Again, less is more, and your broker will thank you if you can keep your socials focused on the business at hand and not craft posts that will give them high blood pressure.
Be a daydream and not a nightmare social tips:
- Understand that when you work with the public, you must compromise how you use social media. If you want to do it well, you will hire professionals to help you create a content plan to keep you out of hot water.
- When scanning back through past posts, if there is something you are not sure about, delete it.
- If you are emotional, call someone and vent it out. Stay off social media, and don’t make videos when you feel escalated.
- Alcohol consumption and social media posts are often not a successful mix.
- You are responsible for understanding how social media works and how your activity can be monitored and viewed.
- Write it out, and share it with your team before you share it with the world. Get a few opinions.
- Keep your church at church and out of your business. If you want to share devotions and other religious content, create a closed/private group that folks can opt out of and post there. If your audience wants that content, they will follow you there 100 percent.
- Keep your political beliefs out of your business. Your job is to help all people, not just people who vote like you.
- Beware of commenting on news sources. Your comments can make you famous or infamous quickly.
- If you are in a leadership position, consider hiring a public relations expert to audit your current marketing presence and help create a stronger one. It may be the best money you ever spend.
- Social media lives on — even if you delete the post or comment. It takes only a second to create a screenshot. Before you post or comment, ask yourself if you need to post this. Give these questions some serious consideration:
- What is the message?
- Who is the audience?
- Who does it serve?
- How much value does it offer?
- Imagine the individual you are posting about is right in front of you. Would you say this to their face? If not, don’t post!
Why is this so important? Because posts can cause violence and harm to real people in the real world. Social media is powerful. That’s why Meta has specific guidelines — because people get killed and injured because of hate speech.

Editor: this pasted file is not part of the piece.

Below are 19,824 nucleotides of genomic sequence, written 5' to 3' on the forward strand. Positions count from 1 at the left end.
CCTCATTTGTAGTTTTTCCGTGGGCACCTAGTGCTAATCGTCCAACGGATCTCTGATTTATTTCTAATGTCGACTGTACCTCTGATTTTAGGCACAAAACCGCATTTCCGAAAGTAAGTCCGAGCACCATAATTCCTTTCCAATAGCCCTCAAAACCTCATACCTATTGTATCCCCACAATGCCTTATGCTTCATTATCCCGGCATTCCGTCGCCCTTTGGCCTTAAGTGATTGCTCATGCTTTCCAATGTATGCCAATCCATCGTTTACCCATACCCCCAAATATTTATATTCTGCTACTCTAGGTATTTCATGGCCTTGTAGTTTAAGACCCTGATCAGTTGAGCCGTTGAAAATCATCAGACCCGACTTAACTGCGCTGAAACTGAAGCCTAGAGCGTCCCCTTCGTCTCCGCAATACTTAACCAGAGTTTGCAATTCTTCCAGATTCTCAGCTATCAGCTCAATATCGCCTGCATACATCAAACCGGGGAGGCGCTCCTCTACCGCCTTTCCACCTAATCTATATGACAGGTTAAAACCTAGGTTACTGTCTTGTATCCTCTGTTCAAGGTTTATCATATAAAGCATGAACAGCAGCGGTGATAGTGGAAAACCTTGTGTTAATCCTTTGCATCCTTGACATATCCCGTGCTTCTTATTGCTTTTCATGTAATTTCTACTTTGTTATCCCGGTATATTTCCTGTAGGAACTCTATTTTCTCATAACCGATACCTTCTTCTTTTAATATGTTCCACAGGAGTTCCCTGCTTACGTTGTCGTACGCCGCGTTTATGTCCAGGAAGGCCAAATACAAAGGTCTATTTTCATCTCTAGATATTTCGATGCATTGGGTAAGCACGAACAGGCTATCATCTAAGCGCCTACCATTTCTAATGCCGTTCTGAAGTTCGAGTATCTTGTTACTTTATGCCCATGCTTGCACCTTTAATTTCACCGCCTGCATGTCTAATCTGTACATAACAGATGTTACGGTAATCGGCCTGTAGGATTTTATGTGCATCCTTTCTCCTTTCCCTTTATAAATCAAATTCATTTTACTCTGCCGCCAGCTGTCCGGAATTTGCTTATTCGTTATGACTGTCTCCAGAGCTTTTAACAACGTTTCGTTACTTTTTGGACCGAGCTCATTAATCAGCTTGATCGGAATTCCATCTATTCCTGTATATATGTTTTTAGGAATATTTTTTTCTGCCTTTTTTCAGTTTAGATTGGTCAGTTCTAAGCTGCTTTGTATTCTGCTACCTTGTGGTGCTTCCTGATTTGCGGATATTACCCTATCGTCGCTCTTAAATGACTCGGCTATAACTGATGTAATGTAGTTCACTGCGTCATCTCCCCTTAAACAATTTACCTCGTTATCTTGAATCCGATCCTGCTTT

On a human level, this isn’t about following the code of ethics as an agent; this is about doing what you can to make sure that you don’t contribute to someone being harmed. What other people do with their lives is really none of your personal or professional business.
Why we need to keep it clean
In the past, when I was teaching ethics and social media to agents, I saw agents struggle with keeping the separation of their personal beliefs and politics in real time. My classes on social media were popular and well-attended, not because I was sharing hacks for leads, but because I was sharing hacks for keeping yourself out of hot water.
I used to joke that it was the ultimate job security because agents constantly found ways to get themselves in trouble online. But years later, it’s not funny. It’s exhausting. It’s sad. It’s discouraging. Do you want to improve the industry? Let’s start with cleaning up the garbage online.
In other words: The road to hell is paved with good intentions and miscalculations. Let’s keep our socials clean, Friends, so we can keep the conversation focused on your business, not troll-like activity.
Rachael Hite is a former agent, a business development specialist, fair housing advocate, copy editor, and is currently perfecting her long game selling homes in a retirement community in Northern Virginia. You can connect with her about life, marketing, and business on Instagram.